Size-Dependent Nanoparticle Margination and Adhesion Propensity in a Microchannel

Citation:

P. Jurney, Agarwal, R., Singh, V., Roy, K., Sreenivasan, S. V., and Shi, L., “Size-Dependent Nanoparticle Margination and Adhesion Propensity in a Microchannel,” Journal of Nanotechnology in Engineering and Medicine, vol. 4, no. 3, pp. 031002, 2013.

Abstract:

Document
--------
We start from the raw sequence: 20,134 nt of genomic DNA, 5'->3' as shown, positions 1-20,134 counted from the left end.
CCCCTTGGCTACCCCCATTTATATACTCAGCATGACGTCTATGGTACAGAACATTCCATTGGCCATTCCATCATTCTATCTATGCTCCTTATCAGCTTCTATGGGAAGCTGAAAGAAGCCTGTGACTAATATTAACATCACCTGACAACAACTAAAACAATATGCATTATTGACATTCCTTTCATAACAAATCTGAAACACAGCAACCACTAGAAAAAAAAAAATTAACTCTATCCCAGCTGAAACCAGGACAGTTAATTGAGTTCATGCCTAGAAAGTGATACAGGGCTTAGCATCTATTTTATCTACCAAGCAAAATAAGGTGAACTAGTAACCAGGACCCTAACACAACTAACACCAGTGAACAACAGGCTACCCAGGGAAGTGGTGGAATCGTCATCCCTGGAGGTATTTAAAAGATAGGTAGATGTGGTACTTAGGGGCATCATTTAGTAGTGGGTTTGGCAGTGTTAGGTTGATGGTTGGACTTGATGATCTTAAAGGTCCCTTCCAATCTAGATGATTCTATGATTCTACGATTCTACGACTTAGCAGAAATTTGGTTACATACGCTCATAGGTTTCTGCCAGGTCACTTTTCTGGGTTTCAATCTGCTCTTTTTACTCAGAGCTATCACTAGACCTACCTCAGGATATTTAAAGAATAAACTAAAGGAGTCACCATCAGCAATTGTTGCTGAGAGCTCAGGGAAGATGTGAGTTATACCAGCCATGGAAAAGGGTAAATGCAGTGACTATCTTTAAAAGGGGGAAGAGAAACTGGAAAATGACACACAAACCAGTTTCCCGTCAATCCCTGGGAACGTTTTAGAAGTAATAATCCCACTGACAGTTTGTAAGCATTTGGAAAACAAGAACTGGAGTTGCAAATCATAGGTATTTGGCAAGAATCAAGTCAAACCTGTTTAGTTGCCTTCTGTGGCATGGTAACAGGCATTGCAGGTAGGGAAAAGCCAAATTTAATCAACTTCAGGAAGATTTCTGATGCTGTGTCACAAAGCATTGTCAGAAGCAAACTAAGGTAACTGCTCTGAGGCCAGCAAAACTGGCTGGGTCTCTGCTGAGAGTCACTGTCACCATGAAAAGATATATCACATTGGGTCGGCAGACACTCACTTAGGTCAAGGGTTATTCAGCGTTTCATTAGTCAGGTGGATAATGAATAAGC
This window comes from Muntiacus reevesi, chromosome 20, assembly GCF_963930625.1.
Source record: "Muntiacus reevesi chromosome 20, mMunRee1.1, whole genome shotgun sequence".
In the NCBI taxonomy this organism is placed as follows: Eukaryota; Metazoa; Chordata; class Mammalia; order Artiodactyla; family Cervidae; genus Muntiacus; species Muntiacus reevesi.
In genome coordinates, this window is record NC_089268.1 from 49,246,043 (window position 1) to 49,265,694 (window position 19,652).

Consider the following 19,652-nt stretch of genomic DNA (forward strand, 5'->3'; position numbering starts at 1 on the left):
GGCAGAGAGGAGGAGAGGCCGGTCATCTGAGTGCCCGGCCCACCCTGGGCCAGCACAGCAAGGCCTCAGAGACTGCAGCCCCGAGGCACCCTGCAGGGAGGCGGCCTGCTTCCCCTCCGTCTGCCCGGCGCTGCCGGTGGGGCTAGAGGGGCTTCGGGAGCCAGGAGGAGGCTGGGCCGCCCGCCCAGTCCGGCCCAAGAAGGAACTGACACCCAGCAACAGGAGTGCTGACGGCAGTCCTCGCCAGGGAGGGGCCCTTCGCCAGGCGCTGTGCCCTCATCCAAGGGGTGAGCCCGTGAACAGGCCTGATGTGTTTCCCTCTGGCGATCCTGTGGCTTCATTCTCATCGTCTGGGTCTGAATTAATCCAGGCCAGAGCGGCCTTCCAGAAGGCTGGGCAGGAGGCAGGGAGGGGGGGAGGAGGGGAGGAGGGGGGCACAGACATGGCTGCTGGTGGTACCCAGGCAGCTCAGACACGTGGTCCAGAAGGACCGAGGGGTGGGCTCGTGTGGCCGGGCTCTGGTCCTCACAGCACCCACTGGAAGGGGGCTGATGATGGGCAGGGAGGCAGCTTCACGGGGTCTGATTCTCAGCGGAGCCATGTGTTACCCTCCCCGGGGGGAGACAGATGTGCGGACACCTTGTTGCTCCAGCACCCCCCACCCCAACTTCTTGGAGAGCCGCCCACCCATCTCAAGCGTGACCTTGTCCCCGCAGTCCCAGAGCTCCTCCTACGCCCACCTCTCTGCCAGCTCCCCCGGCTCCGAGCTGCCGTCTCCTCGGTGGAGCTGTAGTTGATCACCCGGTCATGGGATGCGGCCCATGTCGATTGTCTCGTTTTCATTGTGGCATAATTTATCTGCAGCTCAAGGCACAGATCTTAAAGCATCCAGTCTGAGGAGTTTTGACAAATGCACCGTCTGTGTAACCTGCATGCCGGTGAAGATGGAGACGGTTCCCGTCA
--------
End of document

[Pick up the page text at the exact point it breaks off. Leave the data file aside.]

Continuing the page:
Intravenous injection of nanoparticles as drug delivery vehicles is a common practice in clinical trials of therapeutic agents to target specific cancerous or pathogenic sites. The vascular flow dynamics of nanocarriers (NCs) in human microcapillaries play an important role in the ultimate efficacy of this drug delivery method. This article reports an experimental study of the effect of nanoparticle size on their margination and adhesion propensity in microfluidic channels of a half-elliptical cross section. Spherical polystyrene particles ranging in diameter from 60 to 970 nm were flown in the microchannels and individual particles adhered to either the top or bottom wall of the channel were imaged using fluorescence microscopy. When the number concentration of particles in the flow was kept constant, the percentage of nanoparticles adhered to the top wall increased with decreasing diameter (d), with the number of particles adhered to the top wall following a d−3 trend. When the volume concentration of particles in solution was kept constant, no discernible trend was found. This experimental finding is explained by the competition between the Brownian force promoting margination and repulsive particle–particle electrostatic forces retarding adhesion to the wall. The 970 nm particles were found to adhere to the bottom wall much more than to the top wall for each of the three physiologically relevant shear rates tested, revealing the effect of gravitational force on the large particles. These findings on the flow behavior of spherical nanoparticles in artificial microcapillaries provide further insight for the rational design of NCs for targeted cancer therapeutics.

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